19858Re: [scrumdevelopment] Re: Experience with Rallydev's SLM tools?
- Mar 1, 2007Eben,
I realize that the telegraph wires and signal fires of my day seem puny
in comparison to the wonders of IM and Web 2.0. Yes, these marvelous
shiny inventions make it easier to do many things. One of the things
they make easy, is to assume you understand something rather than go
talk with the person who knows. We did the same when we started writing
our requirements documents with quills on papyrus. It's amazing how
much more efficient our interaction was when we didn't have to deal
directly with other people.
I'm sure that you and Lewwwent would never allow the convenience of a
technologically mediated comms channel to reduce the likelihood that you
would walk across the room to have a discussion. But if you look
around, I'd bet that you'll find some mortals in the room who will be
tempted to do so. I know I see one every morning in the mirror. And if
not in your team room, what of your board of directors who is afraid of
your whiteboard? Do you think it's an advantage that they can push
numbers around from afar and never actually see what's going on?
As much as we all like to believe that we'll do the right thing, no
matter what, people tend to do the things that our systems encourage
them to do, and not do the things that our systems encourage them not to
do. For an excellent discussion of how this can affect software
development, read Gerald Weinberg's Quality Software Management, vol 1,
Tools to automate communication of project status at a distance have a
negative effect on the amount of in-person communication about that
project. Less in-person communication has a reinforcing effect on lack
of knowledge (by both parties) about the context of the development.
Lack of knowledge about the context has a reinforcing effect on number
and severity of project problems. The existence of those problems then
have a reinforcing effect on creating tools to do our communication for
us. I'm not very good at drawing a Diagram of Effects using ASCII-ART,
but it's a pretty simple runaway feedback loop.
When I hear things like "reading [notecards] from across the room is
difficult" used to justify computer-based tools, I hear alarm bells.
Maybe you're right, and your generation is the one to transcend the
human condition. Or, maybe you'll just have to learn your lessons the
hard way. Good luck with it.
> I'd argue that web based tech has increased the amount of interaction
> between people generally - I'd also note that I keep in touch with a
> whole host of people via IM and Wiki's and interaction is certainly up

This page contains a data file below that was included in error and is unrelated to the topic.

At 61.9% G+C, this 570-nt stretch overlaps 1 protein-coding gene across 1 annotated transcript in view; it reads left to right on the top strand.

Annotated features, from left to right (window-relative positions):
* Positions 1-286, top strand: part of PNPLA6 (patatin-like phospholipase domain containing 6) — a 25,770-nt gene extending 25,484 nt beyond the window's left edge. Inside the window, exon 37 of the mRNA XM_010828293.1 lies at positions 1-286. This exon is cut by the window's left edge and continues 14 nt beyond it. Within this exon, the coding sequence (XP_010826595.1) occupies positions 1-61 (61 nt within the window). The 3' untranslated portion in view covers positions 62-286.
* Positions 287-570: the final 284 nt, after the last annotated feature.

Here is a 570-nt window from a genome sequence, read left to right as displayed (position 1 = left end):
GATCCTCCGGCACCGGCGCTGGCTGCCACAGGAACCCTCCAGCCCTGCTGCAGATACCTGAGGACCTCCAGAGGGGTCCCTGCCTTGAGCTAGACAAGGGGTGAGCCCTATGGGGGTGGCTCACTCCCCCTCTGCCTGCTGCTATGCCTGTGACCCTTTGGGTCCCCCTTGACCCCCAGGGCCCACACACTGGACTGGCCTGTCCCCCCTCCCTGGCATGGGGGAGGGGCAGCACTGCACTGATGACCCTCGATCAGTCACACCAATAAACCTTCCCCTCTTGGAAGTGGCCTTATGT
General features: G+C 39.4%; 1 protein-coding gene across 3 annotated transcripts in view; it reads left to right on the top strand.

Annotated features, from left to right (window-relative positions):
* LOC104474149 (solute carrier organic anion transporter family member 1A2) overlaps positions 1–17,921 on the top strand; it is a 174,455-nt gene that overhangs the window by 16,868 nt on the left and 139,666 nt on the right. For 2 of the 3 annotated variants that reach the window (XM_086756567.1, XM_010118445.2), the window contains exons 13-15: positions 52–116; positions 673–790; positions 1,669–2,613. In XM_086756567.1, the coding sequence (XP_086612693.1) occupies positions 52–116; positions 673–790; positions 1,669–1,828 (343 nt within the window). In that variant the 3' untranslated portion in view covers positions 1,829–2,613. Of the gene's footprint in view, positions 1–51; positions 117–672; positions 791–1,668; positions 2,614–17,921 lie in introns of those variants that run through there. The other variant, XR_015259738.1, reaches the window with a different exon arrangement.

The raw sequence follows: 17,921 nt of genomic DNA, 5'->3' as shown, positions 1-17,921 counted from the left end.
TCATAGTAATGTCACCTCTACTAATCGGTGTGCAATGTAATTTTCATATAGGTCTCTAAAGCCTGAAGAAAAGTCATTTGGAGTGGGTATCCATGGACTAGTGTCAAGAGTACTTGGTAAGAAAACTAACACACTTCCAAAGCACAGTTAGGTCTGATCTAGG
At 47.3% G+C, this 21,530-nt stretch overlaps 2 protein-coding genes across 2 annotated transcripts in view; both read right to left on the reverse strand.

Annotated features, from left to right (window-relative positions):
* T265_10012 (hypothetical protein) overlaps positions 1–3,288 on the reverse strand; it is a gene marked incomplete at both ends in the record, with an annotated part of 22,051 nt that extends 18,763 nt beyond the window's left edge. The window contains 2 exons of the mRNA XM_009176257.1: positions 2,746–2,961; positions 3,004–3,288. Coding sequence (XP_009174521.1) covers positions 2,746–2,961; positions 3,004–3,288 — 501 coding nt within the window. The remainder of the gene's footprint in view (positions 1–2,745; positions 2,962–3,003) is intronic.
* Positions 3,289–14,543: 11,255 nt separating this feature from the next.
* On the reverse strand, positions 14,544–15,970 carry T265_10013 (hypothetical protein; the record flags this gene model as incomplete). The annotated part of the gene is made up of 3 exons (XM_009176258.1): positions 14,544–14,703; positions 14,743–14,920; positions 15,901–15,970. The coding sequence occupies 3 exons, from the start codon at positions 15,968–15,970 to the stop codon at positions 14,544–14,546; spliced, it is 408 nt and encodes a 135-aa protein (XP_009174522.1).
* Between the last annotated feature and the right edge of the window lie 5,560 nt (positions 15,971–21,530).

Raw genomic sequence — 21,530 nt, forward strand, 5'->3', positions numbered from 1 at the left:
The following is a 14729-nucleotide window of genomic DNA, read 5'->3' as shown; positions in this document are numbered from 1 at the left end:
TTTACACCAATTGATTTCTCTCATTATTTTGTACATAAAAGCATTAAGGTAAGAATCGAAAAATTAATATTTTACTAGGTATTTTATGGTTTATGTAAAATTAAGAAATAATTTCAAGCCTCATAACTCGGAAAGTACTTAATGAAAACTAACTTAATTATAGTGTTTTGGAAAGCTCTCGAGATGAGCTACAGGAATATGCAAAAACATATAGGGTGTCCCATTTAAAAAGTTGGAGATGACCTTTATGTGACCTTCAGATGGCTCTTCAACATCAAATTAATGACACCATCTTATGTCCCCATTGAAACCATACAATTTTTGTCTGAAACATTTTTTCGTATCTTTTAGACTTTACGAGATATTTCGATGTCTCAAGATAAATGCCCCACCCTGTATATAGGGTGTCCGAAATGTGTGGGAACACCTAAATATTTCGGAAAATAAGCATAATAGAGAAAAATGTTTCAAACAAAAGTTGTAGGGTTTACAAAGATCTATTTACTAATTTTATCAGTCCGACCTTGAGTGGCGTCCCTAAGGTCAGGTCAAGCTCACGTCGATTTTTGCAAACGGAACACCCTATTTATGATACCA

> for me compared with the early 90's.
> I know Lewwwent and I know the team - they are anything but isolated
> and non interactive - for photographic proof search Flickr for "Pizza
> On Rails"
> I think what is being exhibited here (generally not specifically you
> G) is a generational gap in thinking about what interaction is.
> MySpace, del.icio.us, Facebook, Blogs all that web 2.0 jazz - has
> shown that plenty of people interact online and that some web
> technologies actually just give you another option to face to face
> real time interaction.
> Yes face to face real time is be better most of the time - but that
> does not mean that technologically mediated comms channel are all bad
> and lead to non agile behaviour.
> I think we need some flexibility here in our thinking around what it
> means to interact.
> --- In firstname.lastname@example.org, George Dinwiddie <lists@...>
>> lewwwent wrote:
>>> We have loads of reasons at our place of work:
>>> developers lose cards, we run out of bluetack and notecards...
>>> our board of directors is afraid of our whiteboard
>>> our developer who works from home is out of touch (and she's not
>>> moving back this way anytime soon)
>>> sorting notecards by different criteria is difficult
>>> reading them from across the room is difficult
>>> we can't always guarantee the same meeting room so moving the board
>>> around is cumbersome whilst wifi and a large screen is everywhere
>>> i don't have the whiteboard at home
>>> scrum masters maths is suspect
>>> these are just our opinionated reasons of course and my only reason
>>> for initially considering creating a web based tool was out of a
>>> personal requirement
>> Beware! Part of the advantage of using low-tech non-computer solutions
>> is that it increases the amount of interaction between people. Some of
>> these reasons sound as if some people would prefer to stay isolated and
>> left alone. This is natural, but the solution is not to build tools to
>> allow this to happen, but to teach them how to be comfortable and
>> effective at interpersonal interactions.
>> If you lose the "Individuals and interactions over processes and tools"
>> aspect, you'll lose a lot of the advantages to Agile processes.
* George Dinwiddie * http://blog.gdinwiddie.com
Software Development http://www.idiacomputing.com
Consultant and Coach http://www.agilemaryland.org
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